How to Effectively Hire a Consultant – 5 Tips for a Win-Win Relationship

Nonprofit and foundation leaders are held accountable to their stakeholders to make sure they are using their budgets to garner the best results. A strong relationship with quality consultants can help limited budgets go a long way, so it is imperative that you find a consultant who can become valuable member of your team. Simply choosing to hire a consultant isn’t enough to guarantee a successful engagement. You need to clearly communicate your goals and work together to ensure they are met. Here are few guidelines to help you succeed when working with consultants.

  1. Understand all your goals. Before you choose a consultant, take the time to fully understand the problems you want to resolve. Be clear about what you expect the consultant to accomplish and identify all the key stakeholders who may need to be engaged in the project. It’s also essential to identify any barriers that could influence the project, and to be very clear about your time frame and budget.
  2. Identify the right consultant. Once your goals are clearly outlined, find a consultant with the right skills and experience. For instance, you may need someone who speaks fluent Spanish, knows how to conduct qualitative data analysis, and has the interpersonal skills to get along with your staff. Would you prefer to work with a sole proprietor or a large consulting firm with more capacity? Do you need a consultant who knows your local community, or would it help to get an outside perspective? Once you have your short list, be sure to check references and conduct due diligence before finalizing an agreement.
  3. Establish a clear relationship. When you initiate a project with a new consultant, you are laying the foundation for a relationship that could prove to be highly beneficial for you and your organization for many years to come. Take the time to explain your needs clearly and answer any questions the consultant may have. Be sure to agree upon the scope of work: Include specific deliverables, a clear time line, and a set budget. Agree on how you will work together: Do you want to stay informed via e-mail or phone? How often? Do you want to schedule face-to-face meetings at key project milestones? Finally, provide your consultant with all the necessary introductions, along with background information and, if needed, infrastructure support.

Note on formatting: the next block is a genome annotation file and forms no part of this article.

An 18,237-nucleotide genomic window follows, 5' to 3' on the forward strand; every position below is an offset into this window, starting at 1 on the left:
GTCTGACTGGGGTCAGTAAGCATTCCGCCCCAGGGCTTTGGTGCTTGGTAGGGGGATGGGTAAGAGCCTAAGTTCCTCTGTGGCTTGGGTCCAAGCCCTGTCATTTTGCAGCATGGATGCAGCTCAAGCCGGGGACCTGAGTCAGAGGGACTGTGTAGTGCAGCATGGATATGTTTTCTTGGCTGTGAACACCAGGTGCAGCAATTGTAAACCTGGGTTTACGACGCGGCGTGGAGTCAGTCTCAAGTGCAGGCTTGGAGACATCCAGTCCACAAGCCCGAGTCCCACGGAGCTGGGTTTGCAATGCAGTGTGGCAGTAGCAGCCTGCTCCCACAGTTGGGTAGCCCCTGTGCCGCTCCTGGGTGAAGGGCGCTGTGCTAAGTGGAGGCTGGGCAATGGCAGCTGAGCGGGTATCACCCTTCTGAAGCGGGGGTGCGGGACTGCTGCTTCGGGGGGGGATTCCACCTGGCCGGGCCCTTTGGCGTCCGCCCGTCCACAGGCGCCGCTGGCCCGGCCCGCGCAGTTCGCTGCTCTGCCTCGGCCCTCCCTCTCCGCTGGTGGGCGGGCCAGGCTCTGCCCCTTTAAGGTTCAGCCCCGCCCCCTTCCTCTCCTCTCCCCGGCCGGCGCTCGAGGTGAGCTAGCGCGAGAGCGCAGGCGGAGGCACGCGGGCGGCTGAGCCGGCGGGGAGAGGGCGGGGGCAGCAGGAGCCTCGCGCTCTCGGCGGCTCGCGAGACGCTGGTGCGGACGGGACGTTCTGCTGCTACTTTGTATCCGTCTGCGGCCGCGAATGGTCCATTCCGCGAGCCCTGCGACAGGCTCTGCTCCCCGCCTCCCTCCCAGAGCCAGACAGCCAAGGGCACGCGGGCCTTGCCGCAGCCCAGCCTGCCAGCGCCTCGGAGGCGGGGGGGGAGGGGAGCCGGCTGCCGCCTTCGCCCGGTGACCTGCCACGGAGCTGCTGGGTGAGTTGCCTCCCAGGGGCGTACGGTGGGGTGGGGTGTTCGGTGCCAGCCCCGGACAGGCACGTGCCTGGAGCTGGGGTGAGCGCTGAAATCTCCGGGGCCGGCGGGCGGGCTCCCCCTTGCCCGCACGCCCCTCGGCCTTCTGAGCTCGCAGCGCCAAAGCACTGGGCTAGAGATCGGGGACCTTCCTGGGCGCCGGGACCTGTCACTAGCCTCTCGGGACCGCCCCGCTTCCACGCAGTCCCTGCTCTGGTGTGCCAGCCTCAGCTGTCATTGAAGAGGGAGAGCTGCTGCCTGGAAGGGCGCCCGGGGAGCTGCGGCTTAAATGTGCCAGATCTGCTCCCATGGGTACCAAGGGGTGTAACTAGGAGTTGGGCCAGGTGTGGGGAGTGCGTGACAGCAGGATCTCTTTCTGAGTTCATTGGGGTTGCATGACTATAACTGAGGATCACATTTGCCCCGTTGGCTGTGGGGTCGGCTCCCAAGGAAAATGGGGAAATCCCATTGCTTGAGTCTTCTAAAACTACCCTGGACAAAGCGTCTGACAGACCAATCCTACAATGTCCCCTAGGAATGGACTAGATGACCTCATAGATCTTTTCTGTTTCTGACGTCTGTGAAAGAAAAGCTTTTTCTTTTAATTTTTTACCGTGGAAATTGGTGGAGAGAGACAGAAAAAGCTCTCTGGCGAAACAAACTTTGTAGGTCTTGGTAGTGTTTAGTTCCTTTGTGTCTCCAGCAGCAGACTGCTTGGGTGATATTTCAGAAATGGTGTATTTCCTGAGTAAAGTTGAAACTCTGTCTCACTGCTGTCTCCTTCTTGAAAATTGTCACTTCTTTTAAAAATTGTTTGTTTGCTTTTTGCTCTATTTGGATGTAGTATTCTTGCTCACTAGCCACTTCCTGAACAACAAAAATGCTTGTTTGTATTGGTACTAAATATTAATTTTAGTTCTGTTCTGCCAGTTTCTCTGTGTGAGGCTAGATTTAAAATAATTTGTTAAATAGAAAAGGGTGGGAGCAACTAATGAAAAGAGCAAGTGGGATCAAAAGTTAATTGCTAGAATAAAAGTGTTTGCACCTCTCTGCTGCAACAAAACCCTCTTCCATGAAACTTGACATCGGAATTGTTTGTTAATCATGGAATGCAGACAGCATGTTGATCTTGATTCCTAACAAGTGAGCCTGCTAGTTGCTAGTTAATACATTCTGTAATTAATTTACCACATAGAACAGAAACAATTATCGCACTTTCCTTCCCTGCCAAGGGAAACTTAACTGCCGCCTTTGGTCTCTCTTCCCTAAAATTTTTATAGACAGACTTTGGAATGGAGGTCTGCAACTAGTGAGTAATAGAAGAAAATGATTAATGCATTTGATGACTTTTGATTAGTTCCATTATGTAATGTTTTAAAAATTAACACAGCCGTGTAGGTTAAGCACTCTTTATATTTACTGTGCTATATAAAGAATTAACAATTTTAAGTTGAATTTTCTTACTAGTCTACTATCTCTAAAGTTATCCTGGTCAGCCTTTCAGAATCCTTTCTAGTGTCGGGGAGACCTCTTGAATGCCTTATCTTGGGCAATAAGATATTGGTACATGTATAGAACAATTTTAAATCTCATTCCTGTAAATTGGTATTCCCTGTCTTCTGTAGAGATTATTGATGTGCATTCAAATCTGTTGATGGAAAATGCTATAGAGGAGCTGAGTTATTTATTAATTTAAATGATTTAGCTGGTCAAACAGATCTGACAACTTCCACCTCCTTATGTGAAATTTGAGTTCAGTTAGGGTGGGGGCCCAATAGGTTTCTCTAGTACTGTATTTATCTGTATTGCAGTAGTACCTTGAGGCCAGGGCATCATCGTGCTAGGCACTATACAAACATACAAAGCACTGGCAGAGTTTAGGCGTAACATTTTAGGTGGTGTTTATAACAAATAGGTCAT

4. Manage for success. Even with the best consultant on your team, you won’t be able to delegate everything, so be sure to build in enough time to manage your project. You may want to check in with your consultant on a regular basis to air any concerns, troubleshoot potential problems, review draft surveys and reports, or discuss preliminary findings. Be sure to pay the consultant on time, and remember that if you add deliverables to the contract, the fee and timeline may also need to be extended.
  5. Conclude and debrief the engagement. It seems obvious, but it is important to officially conclude your engagement when it is complete — or when you’re ready to move on to the next phase. Set a time to meet with your consultant to provide feedback on the deliverable and tell him or her how you intend to put the findings to work in your organization. Have an honest and productive conversation about the consulting relationship and discuss ways you might work more effectively together in the future. We all learn from experience, and this is where you both have the greatest opportunity to voice what you learned.

When you enter your relationship with a consultant with a shared, clear understanding of your goals, roles, and expectations, you are on your way to a successful endeavor. Working as a team and managing the project together gets you one step closer to your ultimate target. And with clear follow-up about what worked and where there were challenges, you might find that you are well on your way to a long-term business relationship that is a win-win for everyone.

© 2014 Kris Putnam-Walkerly. All rights reserved. Permission granted to excerpt or reprint with attribution.

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